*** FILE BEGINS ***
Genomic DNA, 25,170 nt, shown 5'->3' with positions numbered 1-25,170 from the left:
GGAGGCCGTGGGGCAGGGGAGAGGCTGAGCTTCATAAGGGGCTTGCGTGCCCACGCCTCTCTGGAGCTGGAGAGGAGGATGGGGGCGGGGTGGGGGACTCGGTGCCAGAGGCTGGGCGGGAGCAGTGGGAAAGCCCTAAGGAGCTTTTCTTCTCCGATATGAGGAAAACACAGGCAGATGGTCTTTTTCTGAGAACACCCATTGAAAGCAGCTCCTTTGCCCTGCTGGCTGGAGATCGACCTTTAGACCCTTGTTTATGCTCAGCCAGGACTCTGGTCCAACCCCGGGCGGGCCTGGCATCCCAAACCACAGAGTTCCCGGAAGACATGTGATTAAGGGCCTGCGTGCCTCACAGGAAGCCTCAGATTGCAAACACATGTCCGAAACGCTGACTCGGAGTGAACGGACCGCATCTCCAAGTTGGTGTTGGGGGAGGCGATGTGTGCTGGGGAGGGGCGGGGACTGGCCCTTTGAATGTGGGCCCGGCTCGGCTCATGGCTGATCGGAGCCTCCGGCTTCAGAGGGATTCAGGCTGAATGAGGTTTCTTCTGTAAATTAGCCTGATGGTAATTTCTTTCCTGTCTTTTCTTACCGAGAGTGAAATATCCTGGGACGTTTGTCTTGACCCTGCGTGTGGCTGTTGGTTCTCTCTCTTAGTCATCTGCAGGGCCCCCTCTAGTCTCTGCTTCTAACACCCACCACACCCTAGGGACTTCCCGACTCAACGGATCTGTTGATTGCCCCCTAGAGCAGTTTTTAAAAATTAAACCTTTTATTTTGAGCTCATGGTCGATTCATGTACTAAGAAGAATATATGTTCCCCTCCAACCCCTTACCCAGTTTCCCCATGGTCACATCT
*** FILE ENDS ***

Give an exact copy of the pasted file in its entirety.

Genomic DNA, 25,170 nt, shown 5'->3' with positions numbered 1-25,170 from the left:
GGAGGCCGTGGGGCAGGGGAGAGGCTGAGCTTCATAAGGGGCTTGCGTGCCCACGCCTCTCTGGAGCTGGAGAGGAGGATGGGGGCGGGGTGGGGGACTCGGTGCCAGAGGCTGGGCGGGAGCAGTGGGAAAGCCCTAAGGAGCTTTTCTTCTCCGATATGAGGAAAACACAGGCAGATGGTCTTTTTCTGAGAACACCCATTGAAAGCAGCTCCTTTGCCCTGCTGGCTGGAGATCGACCTTTAGACCCTTGTTTATGCTCAGCCAGGACTCTGGTCCAACCCCGGGCGGGCCTGGCATCCCAAACCACAGAGTTCCCGGAAGACATGTGATTAAGGGCCTGCGTGCCTCACAGGAAGCCTCAGATTGCAAACACATGTCCGAAACGCTGACTCGGAGTGAACGGACCGCATCTCCAAGTTGGTGTTGGGGGAGGCGATGTGTGCTGGGGAGGGGCGGGGACTGGCCCTTTGAATGTGGGCCCGGCTCGGCTCATGGCTGATCGGAGCCTCCGGCTTCAGAGGGATTCAGGCTGAATGAGGTTTCTTCTGTAAATTAGCCTGATGGTAATTTCTTTCCTGTCTTTTCTTACCGAGAGTGAAATATCCTGGGACGTTTGTCTTGACCCTGCGTGTGGCTGTTGGTTCTCTCTCTTAGTCATCTGCAGGGCCCCCTCTAGTCTCTGCTTCTAACACCCACCACACCCTAGGGACTTCCCGACTCAACGGATCTGTTGATTGCCCCCTAGAGCAGTTTTTAAAAATTAAACCTTTTATTTTGAGCTCATGGTCGATTCATGTACTAAGAAGAATATATGTTCCCCTCCAACCCCTTACCCAGTTTCCCCATGGTCACATCT